• Social sustainability–a less explored area with no one single definition, social sustainability encompasses traditional human development areas, and issues such as participation, governance, well-being and identity. It is crucial to address this since it incorporates many of the underlying causes of conflict, as well as being key to human progress.

Policy Coherence for Development,or PCD,is fundamental to the success of any development framework. PCD potentially addresses the global “accountability gap” more than any other policy instrument by stressing that all decision-making processes by all actors –in both the North and South – must be responsive to the needs and aspirations of the world’s poorest people and must ‘do no harm’ to their human rights and development perspectives. Mechanisms will need to be established to make a reality of PCD, including a monitoring mechanism and a means for redress. Some of these mechanisms should be global, while others may be national or local.

Important policy areas to be made ‘coherent’ with development goals include: climate change; trade, investment and finance; agriculture; energy; food security; migration; and conflict, fragility and security policies. Binding regulation should be envisaged for major actors in the global economy and international policy.


The sections below attempt to highlight some of the key issues per thematic area that the ETF has identified over the course of our discussions. It does not, however, indicate that we think that each and every one of these points should be incorporated into the future framework. We will begin work on developing proposals for global goals and potential targets, based on the campaign’s criteria for choosing goals, in the very near future. We will also attempt to identify those issues that offer the maximum possibility for building on synergies between areas.

Human development based on the social sectors

  • Health
  • Education
  • Food security and nutrition
  • Housing
  • Social protection
  • Decent livelihoods (and better connecting education to employment)
  • Clean water and sanitation
  • Poverty eradication

Mobility and migration

  • Access to market
  • Access to land
  • Access to information
  • Access to technology and technological advances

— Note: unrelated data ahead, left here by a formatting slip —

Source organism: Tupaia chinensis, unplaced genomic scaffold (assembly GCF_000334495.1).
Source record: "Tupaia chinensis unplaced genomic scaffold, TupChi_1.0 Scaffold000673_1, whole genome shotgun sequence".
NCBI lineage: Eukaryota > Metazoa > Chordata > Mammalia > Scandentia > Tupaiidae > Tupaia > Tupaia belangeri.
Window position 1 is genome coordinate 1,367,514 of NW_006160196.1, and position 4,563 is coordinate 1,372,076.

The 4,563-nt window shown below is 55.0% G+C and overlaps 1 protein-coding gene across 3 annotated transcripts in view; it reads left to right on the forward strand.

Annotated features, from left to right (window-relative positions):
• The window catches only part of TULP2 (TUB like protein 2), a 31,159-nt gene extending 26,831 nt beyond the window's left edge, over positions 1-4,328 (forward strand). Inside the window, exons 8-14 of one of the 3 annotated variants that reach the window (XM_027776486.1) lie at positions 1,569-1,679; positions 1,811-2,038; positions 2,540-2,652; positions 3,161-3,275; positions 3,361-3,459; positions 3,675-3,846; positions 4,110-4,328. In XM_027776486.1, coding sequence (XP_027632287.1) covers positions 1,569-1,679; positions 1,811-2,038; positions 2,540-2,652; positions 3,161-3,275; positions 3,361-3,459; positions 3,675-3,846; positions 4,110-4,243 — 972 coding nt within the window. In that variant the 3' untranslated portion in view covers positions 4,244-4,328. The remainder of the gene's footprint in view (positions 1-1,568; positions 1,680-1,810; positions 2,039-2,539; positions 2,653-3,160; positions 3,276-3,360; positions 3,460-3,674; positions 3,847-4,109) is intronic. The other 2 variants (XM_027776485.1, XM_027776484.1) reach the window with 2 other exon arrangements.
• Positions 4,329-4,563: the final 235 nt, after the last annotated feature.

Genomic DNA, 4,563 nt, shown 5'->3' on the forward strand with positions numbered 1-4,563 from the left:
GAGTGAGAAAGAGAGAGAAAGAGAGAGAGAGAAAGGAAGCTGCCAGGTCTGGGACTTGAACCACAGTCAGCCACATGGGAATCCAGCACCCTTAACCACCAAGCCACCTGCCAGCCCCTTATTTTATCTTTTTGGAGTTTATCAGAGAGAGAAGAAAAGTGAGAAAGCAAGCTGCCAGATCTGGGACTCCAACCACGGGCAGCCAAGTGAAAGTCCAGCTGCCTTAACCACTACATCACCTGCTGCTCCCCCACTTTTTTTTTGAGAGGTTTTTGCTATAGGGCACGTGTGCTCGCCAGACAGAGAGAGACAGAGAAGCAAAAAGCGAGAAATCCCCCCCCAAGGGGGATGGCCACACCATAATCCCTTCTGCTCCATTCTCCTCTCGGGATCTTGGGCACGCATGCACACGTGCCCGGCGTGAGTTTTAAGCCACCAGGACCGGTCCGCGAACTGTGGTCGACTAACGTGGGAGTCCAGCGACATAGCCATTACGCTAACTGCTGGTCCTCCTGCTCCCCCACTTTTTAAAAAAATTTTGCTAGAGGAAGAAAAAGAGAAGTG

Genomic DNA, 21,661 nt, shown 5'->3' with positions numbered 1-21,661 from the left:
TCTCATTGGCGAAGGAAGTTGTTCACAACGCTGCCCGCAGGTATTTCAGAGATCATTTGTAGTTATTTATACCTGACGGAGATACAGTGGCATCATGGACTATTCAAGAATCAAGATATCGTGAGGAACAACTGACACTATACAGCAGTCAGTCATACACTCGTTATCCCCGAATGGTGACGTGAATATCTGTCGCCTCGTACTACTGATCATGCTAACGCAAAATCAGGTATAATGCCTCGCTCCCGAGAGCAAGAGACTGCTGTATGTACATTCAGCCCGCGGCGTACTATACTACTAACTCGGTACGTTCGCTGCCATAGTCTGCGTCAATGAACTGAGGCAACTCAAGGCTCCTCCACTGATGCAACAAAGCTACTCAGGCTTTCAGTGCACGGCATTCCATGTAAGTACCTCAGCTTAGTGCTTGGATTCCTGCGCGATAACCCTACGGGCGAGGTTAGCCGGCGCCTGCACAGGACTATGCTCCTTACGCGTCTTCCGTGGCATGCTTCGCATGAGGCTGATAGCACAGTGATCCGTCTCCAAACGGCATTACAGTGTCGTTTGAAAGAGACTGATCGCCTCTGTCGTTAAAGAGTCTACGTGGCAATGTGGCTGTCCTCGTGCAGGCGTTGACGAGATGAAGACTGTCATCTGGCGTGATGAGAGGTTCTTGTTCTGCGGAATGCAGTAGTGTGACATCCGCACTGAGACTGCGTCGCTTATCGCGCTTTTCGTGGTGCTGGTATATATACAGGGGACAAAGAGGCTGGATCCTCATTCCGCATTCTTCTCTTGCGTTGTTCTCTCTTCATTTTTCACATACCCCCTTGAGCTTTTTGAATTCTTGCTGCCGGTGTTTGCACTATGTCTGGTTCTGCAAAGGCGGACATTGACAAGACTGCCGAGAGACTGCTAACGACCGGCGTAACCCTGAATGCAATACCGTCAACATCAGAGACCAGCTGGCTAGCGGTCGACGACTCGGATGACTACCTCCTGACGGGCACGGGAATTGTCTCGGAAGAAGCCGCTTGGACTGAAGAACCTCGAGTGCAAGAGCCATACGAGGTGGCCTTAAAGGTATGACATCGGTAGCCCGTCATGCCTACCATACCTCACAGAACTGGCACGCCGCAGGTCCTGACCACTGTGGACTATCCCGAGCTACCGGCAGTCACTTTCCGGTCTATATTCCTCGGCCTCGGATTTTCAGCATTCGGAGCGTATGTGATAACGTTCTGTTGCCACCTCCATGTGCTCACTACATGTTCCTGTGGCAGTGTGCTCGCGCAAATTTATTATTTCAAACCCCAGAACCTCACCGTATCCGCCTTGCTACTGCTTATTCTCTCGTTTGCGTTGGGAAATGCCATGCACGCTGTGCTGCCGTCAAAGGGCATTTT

• Access to banking
  • Access to communications
  • Freedom of movement, mobility rights and international and national law regulating the transport of people and goods
  • Transport
  • Road network
  • (links to governance, economic policy, social sectors)

Economy, consumption and production; trade and finance

  • Growth models – while currently based on GDP, we should consider moving towards a basket of indicators including the GINI Coefficient and Human Development Index, imperfect though these may be. Growth must lead to poverty reduction and a fair distribution of the benefits of growth, however that growth may be measured in the future. And growth must be environmentally sustainable.
  • (Financial) Market speculation
  • Consumption and production
    • Re-pricing of goods and services in order to internalise ecological and social costs
    • Waste management and disposal (also an environmental issue)
    • Consumer credit levels
    • Tax – illicit tax flows, tax havens, domestic tax revenues (and progressive tax systems)
    • Global financial system reform
    • Sovereign debt
    • Trade governance

Environmental sustainability

  • Environmental degradation and natural resource limits
  • Biodiversity, freshwater, oceans, forests
  • Climate change
  • Sustainable Energy
  • Land Use


Poverty and inequality are not accidents of fate. They are the results of specific power relations and policy decisions which are discriminatory, exclusionary and unjust.Governance, as it relates to discussions on a post-2015 framework, should be considered from both the global and the national levels and should focus on both governance structures and processes.When looking at governance one will need to look at:

  • Participation
  • Freedom of association and assembly
  • Legal recognition facilitating the work of CSOs, including women’s rights organisations
  • Freedom of expression
  • Right to information/transparency
  • Public procurement policies (& respect for environmental, social, cultural and other HR standards)
  • Role of the private sector (eg. in the provision of public goods, health, education, security etc.)
  • Accountability from local to national to international levels

After some discussion, it was felt that it might be possible to address the key root causes of conflict and fragility through these five areas. However, we may review both this and the importance of addressing natural disasters specifically and their impacts on resilience, well-being and development.

This briefing focuses exclusively on the possible content of a post-2015 framework. Our positions regarding the processes surrounding the development of the successor framework to the MDGs are set out in the Essential Must Haves, available on Beyond 2015’s website: This briefing does not cover the criteria to determine whether a particular issueshould be in or out of the framework. These are being developed separately by the campaign.